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Poster Display session 1

3042 - Clinical course and therapeutic management of classical and endemic Kaposi’s Sarcoma (C/E KS)

Date

28 Sep 2019

Session

Poster Display session 1

Topics

Tumour Site

Sarcoma

Presenters

Lina Benajiba

Citation

Annals of Oncology (2019) 30 (suppl_5): v683-v709. 10.1093/annonc/mdz283

Authors

L. Benajiba1, J. Lambert2, R. La Selva1, D. Cochereau1, B. Baroudjian1, J. Roux1, N. Basset-Seguin1, C. Pages Laurent1, M. Battistella3, J. Delyon1, C. Lebbe1

Author affiliations

  • 1 Dermatology Department, Hopital Saint Louis AP-HP, 75010 - Paris/FR
  • 2 Biostatistics Department, Hopital Saint Louis AP-HP, 75010 - Paris/FR
  • 3 Pathology, Hôpital Saint Louis, 75010 - Paris/FR

Resources

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Abstract 3042

Background

KS is an HHV8 related lympho-angioproliferative disease with 4 clinical settings: post-transplant, epidemic, endemic, and classic. Although several studies described the clinical course of epidemic and post-transplant KS, the lack of large cohorts of C/E KS precluded such characterization. Our study aimed to describe the clinical course of C/E KS and identify risk factors for systemic treatment (ST) initiation and response.

Methods

We performed a retrospective study including 160C/E KS (n = 131 C and n = 29 E) patients diagnosed between 1990 and 2013 in 1 French dermato-oncology center).

Results

Median age was 62.6years [IQR:54.5;72.4] and Male/Female sex ratio was 140/20. During a median follow-up of 4.8years, 14% patients did not require any treatment while 44 and 41% required local and systemic treatments respectively. Among the 66 patients who required ST, 53% had more than one line of treatment. Cumulative incidence of ST initiation after 2years of follow-up was 28.4% [95%CI:20.5.35.5], and the median time from diagnosis to ST initiation was 8.8years [95%CI:4.7;12.7]. Instantaneous risk of ST initiation decreases over time. Multivariate analysis identified 3 risk factors for ST initiation: E versus C KS (HR: 4.19 [95%CI:2.32; 7.55]), total number of lesions higher than 10 (HR: 4.68 [95%CI:2.47;8.87]), and presence of edema (HR: 1.84 [95%CI:1.02;3.33]). Best overall response (BOR) after the first-line of treatment was CR in 14%, PR in 69%, SD in 8% and PD in 9% patients. Type of first-line therapy (low dose interferon, chemotherapy or other), type of KS (E or C), age at therapy initiation and time between diagnosis and ST initiation were not associated with BOR. Given the chronic evolution of KS and the impact of ST on the quality of life, we evaluated the treatment-free interval (TFI=time between end of first-line and start of second-line) during the first 2years after ST initiation. The mean TFI was 306days [95%CI:199;413] for interferon and 422days [95%CI:320;524] for chemotherapy treated patients.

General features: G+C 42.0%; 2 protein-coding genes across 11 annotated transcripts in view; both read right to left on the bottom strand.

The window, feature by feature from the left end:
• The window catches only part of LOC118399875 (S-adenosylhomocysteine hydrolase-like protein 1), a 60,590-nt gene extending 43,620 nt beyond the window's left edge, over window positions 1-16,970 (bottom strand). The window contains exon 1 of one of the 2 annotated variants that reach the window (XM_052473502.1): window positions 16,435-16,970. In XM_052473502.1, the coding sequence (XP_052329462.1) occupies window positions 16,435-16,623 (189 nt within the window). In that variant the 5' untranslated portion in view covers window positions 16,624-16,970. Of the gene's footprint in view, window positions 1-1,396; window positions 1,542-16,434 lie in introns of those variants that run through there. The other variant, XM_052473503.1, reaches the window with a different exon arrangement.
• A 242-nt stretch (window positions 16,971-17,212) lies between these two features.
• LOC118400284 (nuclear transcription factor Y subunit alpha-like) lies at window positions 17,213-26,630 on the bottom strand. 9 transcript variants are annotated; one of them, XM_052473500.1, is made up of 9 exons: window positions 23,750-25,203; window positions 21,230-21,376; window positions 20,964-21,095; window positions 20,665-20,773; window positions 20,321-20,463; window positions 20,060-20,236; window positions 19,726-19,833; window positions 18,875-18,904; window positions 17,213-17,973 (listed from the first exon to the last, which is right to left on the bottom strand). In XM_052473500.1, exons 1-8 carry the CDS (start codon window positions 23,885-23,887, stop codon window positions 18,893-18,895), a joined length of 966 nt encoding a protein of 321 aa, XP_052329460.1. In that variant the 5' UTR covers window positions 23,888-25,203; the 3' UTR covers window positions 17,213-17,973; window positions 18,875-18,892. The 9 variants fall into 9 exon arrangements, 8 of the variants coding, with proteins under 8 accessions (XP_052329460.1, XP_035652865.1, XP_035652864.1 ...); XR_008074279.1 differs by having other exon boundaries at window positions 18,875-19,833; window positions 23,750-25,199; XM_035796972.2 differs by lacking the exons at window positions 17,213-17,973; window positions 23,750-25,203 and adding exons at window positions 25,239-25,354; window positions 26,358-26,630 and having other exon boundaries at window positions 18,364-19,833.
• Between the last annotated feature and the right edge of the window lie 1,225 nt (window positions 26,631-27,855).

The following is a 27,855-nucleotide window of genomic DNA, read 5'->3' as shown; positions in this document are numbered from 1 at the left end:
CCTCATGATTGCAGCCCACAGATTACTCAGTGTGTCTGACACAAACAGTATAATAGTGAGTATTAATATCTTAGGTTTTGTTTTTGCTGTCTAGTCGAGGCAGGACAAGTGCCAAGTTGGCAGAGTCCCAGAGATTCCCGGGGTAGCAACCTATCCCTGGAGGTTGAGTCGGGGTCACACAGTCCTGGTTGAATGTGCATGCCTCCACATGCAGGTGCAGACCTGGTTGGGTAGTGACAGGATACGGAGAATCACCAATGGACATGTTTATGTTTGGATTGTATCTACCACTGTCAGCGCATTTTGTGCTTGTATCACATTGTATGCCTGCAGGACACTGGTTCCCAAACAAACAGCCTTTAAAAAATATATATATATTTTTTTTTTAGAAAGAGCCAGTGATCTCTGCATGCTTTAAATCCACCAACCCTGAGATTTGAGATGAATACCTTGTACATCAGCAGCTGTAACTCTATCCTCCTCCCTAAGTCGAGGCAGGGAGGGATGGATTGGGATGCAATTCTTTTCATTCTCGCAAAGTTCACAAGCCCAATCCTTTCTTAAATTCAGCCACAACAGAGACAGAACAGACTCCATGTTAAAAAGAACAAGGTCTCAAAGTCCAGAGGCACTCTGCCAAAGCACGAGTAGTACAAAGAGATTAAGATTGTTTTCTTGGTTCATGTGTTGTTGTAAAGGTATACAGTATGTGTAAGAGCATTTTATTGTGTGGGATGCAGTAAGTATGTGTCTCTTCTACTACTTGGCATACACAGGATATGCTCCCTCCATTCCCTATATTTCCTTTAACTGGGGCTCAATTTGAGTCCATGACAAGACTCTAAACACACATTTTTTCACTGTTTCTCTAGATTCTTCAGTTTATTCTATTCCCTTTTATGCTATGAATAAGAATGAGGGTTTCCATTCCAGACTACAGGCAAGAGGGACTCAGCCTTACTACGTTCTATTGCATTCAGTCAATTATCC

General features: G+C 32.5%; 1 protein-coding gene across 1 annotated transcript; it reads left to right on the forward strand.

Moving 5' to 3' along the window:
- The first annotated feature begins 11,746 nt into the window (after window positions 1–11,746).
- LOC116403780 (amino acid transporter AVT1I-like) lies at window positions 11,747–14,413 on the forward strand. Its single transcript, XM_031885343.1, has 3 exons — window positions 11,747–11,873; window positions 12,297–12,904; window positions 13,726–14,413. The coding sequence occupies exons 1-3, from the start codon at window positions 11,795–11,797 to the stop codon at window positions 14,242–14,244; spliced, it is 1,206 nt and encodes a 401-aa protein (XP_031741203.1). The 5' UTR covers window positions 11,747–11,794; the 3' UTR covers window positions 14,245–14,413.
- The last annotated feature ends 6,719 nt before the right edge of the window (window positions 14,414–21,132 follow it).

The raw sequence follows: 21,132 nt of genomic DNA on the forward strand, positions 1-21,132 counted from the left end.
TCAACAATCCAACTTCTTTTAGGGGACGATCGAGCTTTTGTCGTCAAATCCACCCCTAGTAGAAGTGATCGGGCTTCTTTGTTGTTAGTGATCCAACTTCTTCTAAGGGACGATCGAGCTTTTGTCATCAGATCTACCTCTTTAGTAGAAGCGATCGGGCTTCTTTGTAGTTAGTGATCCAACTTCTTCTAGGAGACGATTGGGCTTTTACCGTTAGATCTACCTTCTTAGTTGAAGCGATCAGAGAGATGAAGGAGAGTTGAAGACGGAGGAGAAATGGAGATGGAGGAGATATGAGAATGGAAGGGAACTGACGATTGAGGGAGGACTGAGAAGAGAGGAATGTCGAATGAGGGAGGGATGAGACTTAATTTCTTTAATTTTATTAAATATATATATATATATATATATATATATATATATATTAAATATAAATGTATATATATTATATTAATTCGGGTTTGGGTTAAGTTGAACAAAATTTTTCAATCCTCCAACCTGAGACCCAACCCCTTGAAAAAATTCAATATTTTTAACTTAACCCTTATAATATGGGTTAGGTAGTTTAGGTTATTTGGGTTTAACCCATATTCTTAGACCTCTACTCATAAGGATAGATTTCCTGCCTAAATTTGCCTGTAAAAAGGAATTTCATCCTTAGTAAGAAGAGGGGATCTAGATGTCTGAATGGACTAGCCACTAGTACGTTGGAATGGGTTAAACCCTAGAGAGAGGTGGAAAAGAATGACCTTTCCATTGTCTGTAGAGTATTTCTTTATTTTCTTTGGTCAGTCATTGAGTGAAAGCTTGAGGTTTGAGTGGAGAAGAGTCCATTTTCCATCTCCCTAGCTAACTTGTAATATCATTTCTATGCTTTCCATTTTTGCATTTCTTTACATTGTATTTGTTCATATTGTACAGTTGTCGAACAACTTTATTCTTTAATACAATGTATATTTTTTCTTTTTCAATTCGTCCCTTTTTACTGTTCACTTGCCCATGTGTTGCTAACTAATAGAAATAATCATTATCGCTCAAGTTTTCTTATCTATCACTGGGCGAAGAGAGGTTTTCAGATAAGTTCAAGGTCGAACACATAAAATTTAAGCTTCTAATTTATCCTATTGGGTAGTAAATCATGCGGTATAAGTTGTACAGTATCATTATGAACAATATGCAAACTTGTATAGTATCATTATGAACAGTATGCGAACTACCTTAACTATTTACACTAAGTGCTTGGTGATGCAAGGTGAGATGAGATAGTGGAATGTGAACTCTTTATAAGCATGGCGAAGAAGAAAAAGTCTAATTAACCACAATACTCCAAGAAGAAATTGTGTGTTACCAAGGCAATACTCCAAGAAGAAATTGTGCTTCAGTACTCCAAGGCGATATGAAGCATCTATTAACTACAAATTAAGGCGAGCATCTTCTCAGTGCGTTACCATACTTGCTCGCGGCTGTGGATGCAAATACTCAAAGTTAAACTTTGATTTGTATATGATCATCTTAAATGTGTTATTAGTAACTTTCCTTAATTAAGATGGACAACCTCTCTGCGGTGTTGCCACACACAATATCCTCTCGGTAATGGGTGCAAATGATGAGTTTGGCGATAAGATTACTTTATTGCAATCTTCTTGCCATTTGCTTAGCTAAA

Conclusions

Our study reveals important ST initiation risk factors in C/E KS. No major efficacy difference was observed between interferon and chemotherapy, thus enabling treatment choice based on patient’s fitness.

Clinical trial identification

Editorial acknowledgement

Legal entity responsible for the study

The authors.

Funding

Has not received any funding.

Disclosure

All authors have declared no conflicts of interest.

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